Verses 37-41 The people are ordered by the Lord to make fringes on the borders of their garments. The Jews were distinguished from their neighbours in their dress, as well as in their diet, and thus taught not to be conformed to the way of the heathen in other things. They proclaimed themselves Jews wherever they were, as not ashamed of God and his law. The fringes were not appointed for trimming and adorning their clothes, but to stir ( 2 Peter. 3:1 ) tempted to sin, the fringe would warn them not to break God's commandments. We should use every means of refreshing our memories with the truths and precepts of God's word, to strengthen and quicken our obedience, and arm our minds against temptation. Be holy unto your God; cleansed from sin, and sincerely devoted to his service; and that great reason for all the commandments is again and again repeated, "I am the Lord your God."
Numbers 15:1-41 . THE LAW OF SUNDRY OFFERINGS.
1, 2. The Lord spake unto Moses, saying, Speak unto the children of Israel--Some infer from Numbers 15:23 that the date of this communication must be fixed towards the close of the wanderings in the wilderness; and, also, that all the sacrifices prescribed in the law were to be offered only after the settlement in Canaan.
3. make an offering by fire unto the Lord, a burnt offering--It is evident that a peace offering is referred to because this term is frequently used in such a sense ( Exodus 18:12 , Leviticus 17:5 ).
4. tenth deal--that is, an omer, the tenth part of an ephah ( Exodus 16:36 ).
fourth part of an hin of oil--This element shows it to have been different from such meat offerings as were made by themselves, and not merely accompaniments of other sacrifices.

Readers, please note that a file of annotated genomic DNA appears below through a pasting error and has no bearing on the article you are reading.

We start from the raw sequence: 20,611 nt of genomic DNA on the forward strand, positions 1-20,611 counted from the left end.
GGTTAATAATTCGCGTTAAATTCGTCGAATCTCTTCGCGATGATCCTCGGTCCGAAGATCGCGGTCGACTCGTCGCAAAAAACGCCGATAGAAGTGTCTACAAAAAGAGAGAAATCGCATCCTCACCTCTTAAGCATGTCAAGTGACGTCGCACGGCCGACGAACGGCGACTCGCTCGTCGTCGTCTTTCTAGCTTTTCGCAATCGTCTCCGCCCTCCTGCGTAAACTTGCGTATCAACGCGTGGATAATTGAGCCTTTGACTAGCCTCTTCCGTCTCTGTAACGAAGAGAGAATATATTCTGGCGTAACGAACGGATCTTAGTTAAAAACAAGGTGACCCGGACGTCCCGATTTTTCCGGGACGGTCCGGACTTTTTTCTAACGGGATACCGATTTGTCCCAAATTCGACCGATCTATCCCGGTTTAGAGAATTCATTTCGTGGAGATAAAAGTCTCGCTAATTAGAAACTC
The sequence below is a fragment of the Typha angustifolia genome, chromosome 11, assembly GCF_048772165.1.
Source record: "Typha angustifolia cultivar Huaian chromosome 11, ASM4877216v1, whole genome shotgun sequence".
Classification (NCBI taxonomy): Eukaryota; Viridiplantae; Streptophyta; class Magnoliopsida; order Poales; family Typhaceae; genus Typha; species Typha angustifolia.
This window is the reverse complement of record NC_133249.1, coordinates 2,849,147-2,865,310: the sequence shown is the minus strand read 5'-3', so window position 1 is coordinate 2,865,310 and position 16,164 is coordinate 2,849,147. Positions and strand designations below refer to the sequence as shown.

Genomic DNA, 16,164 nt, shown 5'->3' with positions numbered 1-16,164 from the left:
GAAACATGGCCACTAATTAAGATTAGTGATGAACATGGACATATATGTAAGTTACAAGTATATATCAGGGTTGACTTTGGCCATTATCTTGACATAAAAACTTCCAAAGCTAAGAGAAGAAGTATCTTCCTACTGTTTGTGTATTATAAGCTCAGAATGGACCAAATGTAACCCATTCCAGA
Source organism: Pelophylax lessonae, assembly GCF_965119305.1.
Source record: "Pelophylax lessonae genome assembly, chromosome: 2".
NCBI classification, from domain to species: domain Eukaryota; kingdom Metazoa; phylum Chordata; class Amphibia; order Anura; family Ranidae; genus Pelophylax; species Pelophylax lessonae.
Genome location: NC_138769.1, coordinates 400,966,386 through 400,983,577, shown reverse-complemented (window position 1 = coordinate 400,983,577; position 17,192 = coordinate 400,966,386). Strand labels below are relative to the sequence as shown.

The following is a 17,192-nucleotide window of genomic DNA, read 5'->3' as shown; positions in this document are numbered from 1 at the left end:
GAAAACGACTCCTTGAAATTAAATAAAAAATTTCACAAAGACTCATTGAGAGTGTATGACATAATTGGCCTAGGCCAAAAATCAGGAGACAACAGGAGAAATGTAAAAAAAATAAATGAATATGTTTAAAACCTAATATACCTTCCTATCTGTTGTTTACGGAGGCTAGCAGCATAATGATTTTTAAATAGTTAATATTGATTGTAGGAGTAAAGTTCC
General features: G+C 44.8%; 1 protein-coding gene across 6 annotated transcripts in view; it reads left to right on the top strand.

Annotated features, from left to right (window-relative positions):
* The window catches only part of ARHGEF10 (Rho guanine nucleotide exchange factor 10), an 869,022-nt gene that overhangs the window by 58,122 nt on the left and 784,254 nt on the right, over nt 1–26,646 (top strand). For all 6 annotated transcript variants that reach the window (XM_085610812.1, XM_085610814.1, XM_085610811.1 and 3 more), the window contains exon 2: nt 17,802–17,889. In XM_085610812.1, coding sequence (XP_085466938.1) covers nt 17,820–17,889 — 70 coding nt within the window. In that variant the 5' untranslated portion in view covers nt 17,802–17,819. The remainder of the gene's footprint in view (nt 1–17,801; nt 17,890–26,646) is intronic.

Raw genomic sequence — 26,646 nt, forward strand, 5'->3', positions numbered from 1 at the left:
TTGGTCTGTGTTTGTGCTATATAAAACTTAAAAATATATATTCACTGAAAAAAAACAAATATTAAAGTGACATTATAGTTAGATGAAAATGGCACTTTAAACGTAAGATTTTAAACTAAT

6-12. two tenth deals--The quantity of flour was increased because the sacrifice was of superior value to the former. The accessory sacrifices were always increased in proportion to the greater worth and magnitude of its principal.
13-16. a stranger--one who had become a proselyte. There were scarcely any of the national privileges of the Israelites, in which the Gentile stranger might not, on conforming to certain conditions, fully participate.
19. when ye eat of the bread of the land, ye shall offer up an heave offering--The offering prescribed was to precede the act of eating.
unto the Lord--that is, the priests of the Lord ( Ezekiel 44:30 ).
20. heave offering of the threshing-floor--meaning the corn on the threshing-floor; that is, after harvest.
so shall ye heave it--to the priests accompanying the ceremony with the same rites.
22. if ye have erred, and not observed all these commandments, &c.--respecting the performance of divine worship, and the rites and ceremonies that constitute the holy service. The law relates only to any omission and consequently is quite different from that laid down in Leviticus 4:13 , which implies a transgression or positive neglect of some observances required. This law relates to private parties or individual tribes; that to the whole congregation of Israel.
24-26. if aught be committed by ignorance--The Mosaic ritual was complicated, and the ceremonies to be gone through in the various instances of purification which are specified, would expose a worshipper, through ignorance, to the risk of omitting or neglecting some of them. This law includes the stranger in the number of those for whom the sacrifice was offered for the sin of general ignorance.
27-29. if any soul sin through ignorance--not only in common with the general body of the people, but his personal sins were to be expiated in the same manner.